Psychedelic electro space jazz
The first album since 2015’s Starfire, the Norwegian electrojazz octet, Jaga Jazzist, released their ninth full-length LP, Pyramid, in August. Comprised of four highly intricate longform tracks, Pyramid is less a musical album and more an all-engrossing voyage through a weird space of electricized jazz and space psychedelia. One member, Lars Horntveth, describes it as “a small symphony, each part containing its own rooms to explore.” That’s no understatement. It’s replete with capricious but coordinated movement, and all the complexity and splendor of a symphonic production.
“Tomita” begins as the longest of the four. It oozes soft, velvety sax and these glittery star showers that pop off to fill the pauses. The song slowly snowballs, some choral synths rise in with the tropical percussion and a guitar whose riffs resemble Tame Impala. Eventually, some muted string strums saunter in and guide the song into an instrumental jubilee, full of color and panache. The base is still faintly there after all other layers of sound fell onto its original contours, continually flowering out of something that seemed completely used up. A diminuendo levels the energy into a lull, stereophonic sounds filtering in, out and through Blade-Runner-esque synths and an inoculated guitar.
The next track, “Spiral Era,” starts with percussive patter. They turn away from the jazziness of the last track in this one and play out into the field of psychedelia. There’s wordless vocalizing, synth arpeggios and a catchy baritone-guitar riff that’s simple and ever-ascending. It’s something like a soundtrack of a virtual tour of a hyperfuturistic utopian resort a couple hundred light years south of Venus. It could function as the LP’s interlude, it has a sort of forgettable aural architecture.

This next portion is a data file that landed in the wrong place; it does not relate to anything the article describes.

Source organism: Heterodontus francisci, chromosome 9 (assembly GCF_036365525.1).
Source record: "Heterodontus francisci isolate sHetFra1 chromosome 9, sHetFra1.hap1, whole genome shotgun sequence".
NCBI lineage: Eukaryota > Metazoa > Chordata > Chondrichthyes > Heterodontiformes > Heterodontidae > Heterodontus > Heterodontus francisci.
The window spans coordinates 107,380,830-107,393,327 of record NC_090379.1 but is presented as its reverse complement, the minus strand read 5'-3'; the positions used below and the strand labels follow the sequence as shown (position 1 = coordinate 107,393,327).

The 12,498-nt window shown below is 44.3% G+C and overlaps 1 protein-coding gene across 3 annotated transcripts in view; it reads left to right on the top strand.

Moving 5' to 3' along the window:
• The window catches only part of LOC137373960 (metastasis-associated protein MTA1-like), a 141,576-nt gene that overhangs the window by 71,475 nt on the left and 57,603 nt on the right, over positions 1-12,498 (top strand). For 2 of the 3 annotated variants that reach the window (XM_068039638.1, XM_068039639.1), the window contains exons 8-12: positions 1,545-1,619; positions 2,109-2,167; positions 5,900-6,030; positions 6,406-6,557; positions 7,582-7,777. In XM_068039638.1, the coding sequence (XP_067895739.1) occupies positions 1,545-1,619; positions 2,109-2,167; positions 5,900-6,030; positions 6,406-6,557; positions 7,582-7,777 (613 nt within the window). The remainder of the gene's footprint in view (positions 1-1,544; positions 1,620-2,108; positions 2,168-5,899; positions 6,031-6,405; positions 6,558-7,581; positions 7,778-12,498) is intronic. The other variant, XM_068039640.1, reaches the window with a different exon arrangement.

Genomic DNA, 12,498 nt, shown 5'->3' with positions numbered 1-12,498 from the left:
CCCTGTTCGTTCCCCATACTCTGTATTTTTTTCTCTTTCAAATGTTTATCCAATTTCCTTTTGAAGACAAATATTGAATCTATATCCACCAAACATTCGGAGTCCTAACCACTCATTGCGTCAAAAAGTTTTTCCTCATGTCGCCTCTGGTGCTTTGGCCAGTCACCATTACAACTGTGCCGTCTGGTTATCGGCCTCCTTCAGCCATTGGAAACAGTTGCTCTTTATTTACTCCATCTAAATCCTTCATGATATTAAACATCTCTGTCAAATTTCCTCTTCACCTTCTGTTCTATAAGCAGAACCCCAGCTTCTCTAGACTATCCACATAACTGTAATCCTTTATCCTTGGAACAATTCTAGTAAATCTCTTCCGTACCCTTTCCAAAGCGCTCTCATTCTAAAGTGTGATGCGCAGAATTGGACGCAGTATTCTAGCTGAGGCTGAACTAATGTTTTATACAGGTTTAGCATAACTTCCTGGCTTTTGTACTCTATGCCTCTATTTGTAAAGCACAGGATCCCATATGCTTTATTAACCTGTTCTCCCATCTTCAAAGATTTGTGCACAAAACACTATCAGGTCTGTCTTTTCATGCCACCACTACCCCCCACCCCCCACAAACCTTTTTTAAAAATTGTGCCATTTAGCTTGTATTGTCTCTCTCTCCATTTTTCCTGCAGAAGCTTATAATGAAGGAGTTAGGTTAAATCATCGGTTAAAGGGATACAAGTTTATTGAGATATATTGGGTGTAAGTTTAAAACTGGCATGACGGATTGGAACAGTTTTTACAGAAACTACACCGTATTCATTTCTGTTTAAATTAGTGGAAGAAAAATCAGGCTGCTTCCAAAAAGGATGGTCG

“The Shrine” brings the jazz back and trades out the vapid interlude for some exotica. Hand drums and bongos beat in the back as the tin-like warp and whimper of a sax goes on. A misty, refracted guitar bombinates between a duo of synchronized bass and low-toned piano, then it gets all big-band-swing style that’s also slightly pixelated and broken up, glitchy and buffering. Then all the instruments go mad in a Dionysian mania. The bridge, calming the listen a little, acts as a breath-break to gather some air before the next overwhelming wave of a multi-instrumental din debouches.
In the last track of the four-piece, “Apex,” the tippy-top vertex is met, this is the sound of summiting that ancient shape. This one has a dance beat to it, it’s more rhythmic. An arpeggio is established and all else forms around it: everything starts to unspool, becoming more complex as it clarifies through cut-off and becomes more distinct as a guitar endows structure to the stream of sound. The octave fluctuates, and a bass-toned arpeggio emerges from the main layer as a bridge to an ante-upped final movement that bursts out, erumpent and zigzagging intractably.
Although Pyramid sounds extremely complex and strenuously wrought out, it only took two weeks. What’s more, the band isolated themselves in a woodland studio in Sweden, churning out 12-hour days of recording in their asylum while also refraining from the impulse to “over-analyze every musical idea,” but rather, “to follow the first and original idea and keep the freshness” says co-founder and drummer Martin Horntveth on their bandcamp page. Jaga Jazzist makes it sound automatic…and it is.